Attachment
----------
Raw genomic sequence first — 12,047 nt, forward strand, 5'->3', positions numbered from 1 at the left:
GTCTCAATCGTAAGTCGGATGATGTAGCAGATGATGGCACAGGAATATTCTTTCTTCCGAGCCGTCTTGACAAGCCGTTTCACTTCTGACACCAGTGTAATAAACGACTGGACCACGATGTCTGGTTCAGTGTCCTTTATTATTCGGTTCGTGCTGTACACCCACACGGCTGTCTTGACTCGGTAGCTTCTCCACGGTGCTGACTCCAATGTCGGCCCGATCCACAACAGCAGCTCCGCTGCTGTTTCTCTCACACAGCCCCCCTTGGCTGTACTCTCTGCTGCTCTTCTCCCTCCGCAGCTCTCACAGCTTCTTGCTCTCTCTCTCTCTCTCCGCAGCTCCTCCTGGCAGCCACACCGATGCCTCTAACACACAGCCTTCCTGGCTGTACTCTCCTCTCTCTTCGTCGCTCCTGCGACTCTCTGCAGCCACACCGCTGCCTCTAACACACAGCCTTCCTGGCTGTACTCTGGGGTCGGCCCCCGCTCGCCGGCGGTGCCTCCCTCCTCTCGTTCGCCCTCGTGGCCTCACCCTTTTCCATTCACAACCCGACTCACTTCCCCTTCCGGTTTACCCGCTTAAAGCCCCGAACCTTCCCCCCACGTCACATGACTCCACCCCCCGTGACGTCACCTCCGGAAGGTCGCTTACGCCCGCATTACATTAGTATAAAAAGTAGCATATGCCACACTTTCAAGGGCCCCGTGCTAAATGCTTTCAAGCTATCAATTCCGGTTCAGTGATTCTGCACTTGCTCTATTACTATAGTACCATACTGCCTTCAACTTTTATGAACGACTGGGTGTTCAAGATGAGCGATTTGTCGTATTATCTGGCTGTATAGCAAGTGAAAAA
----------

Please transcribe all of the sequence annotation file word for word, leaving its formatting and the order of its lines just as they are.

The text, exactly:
Raw genomic sequence first — 12,047 nt, forward strand, 5'->3', positions numbered from 1 at the left:
GTCTCAATCGTAAGTCGGATGATGTAGCAGATGATGGCACAGGAATATTCTTTCTTCCGAGCCGTCTTGACAAGCCGTTTCACTTCTGACACCAGTGTAATAAACGACTGGACCACGATGTCTGGTTCAGTGTCCTTTATTATTCGGTTCGTGCTGTACACCCACACGGCTGTCTTGACTCGGTAGCTTCTCCACGGTGCTGACTCCAATGTCGGCCCGATCCACAACAGCAGCTCCGCTGCTGTTTCTCTCACACAGCCCCCCTTGGCTGTACTCTCTGCTGCTCTTCTCCCTCCGCAGCTCTCACAGCTTCTTGCTCTCTCTCTCTCTCTCCGCAGCTCCTCCTGGCAGCCACACCGATGCCTCTAACACACAGCCTTCCTGGCTGTACTCTCCTCTCTCTTCGTCGCTCCTGCGACTCTCTGCAGCCACACCGCTGCCTCTAACACACAGCCTTCCTGGCTGTACTCTGGGGTCGGCCCCCGCTCGCCGGCGGTGCCTCCCTCCTCTCGTTCGCCCTCGTGGCCTCACCCTTTTCCATTCACAACCCGACTCACTTCCCCTTCCGGTTTACCCGCTTAAAGCCCCGAACCTTCCCCCCACGTCACATGACTCCACCCCCCGTGACGTCACCTCCGGAAGGTCGCTTACGCCCGCATTACATTAGTATAAAAAGTAGCATATGCCACACTTTCAAGGGCCCCGTGCTAAATGCTTTCAAGCTATCAATTCCGGTTCAGTGATTCTGCACTTGCTCTATTACTATAGTACCATACTGCCTTCAACTTTTATGAACGACTGGGTGTTCAAGATGAGCGATTTGTCGTATTATCTGGCTGTATAGCAAGTGAAAAA